Women with higher body mass index (BMI) face an increased risk of not detecting their breast tumor until it has become large, according to a new study. Researchers said the findings suggest that women with higher BMI may need shorter intervals between mammography screening exams.
For the study, researchers set out to identify risk factors associated with tumors not being detected until larger than 2 centimeters and to examine the implications for long-term prognosis. The 2-cm size is important because it is one of the parameters used to separate stage I and stage II cancers. In addition, tumor size is known to be strongly associated with prognosis.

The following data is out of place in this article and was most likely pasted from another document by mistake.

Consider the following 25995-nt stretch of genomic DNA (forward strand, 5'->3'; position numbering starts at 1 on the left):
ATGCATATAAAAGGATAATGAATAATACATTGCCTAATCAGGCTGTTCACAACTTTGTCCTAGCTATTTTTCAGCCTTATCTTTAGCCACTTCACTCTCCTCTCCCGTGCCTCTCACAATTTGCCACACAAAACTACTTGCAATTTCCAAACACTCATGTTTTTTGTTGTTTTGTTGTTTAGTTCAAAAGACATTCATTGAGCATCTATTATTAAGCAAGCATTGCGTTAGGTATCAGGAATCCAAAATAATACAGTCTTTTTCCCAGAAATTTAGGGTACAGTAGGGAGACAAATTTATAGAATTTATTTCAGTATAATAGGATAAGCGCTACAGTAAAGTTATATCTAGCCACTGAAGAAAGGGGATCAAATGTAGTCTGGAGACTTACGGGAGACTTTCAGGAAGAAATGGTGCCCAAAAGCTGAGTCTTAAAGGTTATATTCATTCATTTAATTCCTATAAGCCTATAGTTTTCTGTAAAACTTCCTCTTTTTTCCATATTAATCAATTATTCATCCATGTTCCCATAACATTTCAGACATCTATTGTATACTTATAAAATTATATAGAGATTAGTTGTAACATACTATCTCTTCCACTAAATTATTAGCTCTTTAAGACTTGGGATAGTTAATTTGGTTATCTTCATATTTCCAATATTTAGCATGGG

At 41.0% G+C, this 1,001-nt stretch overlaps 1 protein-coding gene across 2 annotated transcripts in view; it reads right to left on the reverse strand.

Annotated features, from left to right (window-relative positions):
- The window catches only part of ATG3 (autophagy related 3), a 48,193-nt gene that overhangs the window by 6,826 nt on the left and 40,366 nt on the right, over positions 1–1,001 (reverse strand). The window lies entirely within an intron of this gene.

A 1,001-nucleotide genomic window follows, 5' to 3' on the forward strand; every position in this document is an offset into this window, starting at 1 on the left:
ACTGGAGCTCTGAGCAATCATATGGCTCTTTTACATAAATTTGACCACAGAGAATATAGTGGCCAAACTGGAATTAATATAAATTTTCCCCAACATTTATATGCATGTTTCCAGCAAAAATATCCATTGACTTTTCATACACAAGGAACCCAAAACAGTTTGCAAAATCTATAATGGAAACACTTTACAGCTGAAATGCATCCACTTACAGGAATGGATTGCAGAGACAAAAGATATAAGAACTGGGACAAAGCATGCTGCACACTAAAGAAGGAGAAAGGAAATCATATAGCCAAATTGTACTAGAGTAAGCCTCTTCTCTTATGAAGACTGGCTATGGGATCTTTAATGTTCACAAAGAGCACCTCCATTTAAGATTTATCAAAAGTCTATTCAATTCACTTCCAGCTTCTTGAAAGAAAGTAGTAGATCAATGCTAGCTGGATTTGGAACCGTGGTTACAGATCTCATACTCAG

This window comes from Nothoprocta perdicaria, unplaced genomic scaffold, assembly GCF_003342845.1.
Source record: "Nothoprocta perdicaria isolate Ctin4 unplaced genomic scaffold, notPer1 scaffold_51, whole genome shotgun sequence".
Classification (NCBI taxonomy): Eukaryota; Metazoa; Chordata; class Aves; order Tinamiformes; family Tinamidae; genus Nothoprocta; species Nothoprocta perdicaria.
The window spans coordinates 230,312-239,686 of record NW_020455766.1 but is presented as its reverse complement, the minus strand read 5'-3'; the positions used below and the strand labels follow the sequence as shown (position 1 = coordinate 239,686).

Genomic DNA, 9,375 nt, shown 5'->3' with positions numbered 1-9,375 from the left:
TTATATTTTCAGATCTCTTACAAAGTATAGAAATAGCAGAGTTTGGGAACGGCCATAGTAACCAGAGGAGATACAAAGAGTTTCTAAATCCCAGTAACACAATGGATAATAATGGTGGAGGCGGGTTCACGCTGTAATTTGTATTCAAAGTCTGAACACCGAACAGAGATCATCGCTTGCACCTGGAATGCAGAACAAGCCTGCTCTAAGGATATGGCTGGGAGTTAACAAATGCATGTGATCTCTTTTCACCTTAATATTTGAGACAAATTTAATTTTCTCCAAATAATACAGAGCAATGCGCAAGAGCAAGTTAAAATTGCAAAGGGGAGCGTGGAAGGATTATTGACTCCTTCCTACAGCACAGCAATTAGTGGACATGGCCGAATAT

The researchers studied 2,012 cases of invasive breast cancer that appeared from 2001 to 2008. The researchers followed the patients until the end of 2015, and looked for how disease progression was related to BMI and breast density.
For cancers detected at screening, both BMI and breast density were associated with having a large tumor at diagnosis. However, for cancers detected within two years of a normal mammogram, only BMI was linked with having a large tumor. Women with higher BMI had worse prognosis than women with lower BMI among interval cancers. Breast density showed no significant association with disease progression.
The findings suggest that women with high BMI should consider shorter time intervals between screenings.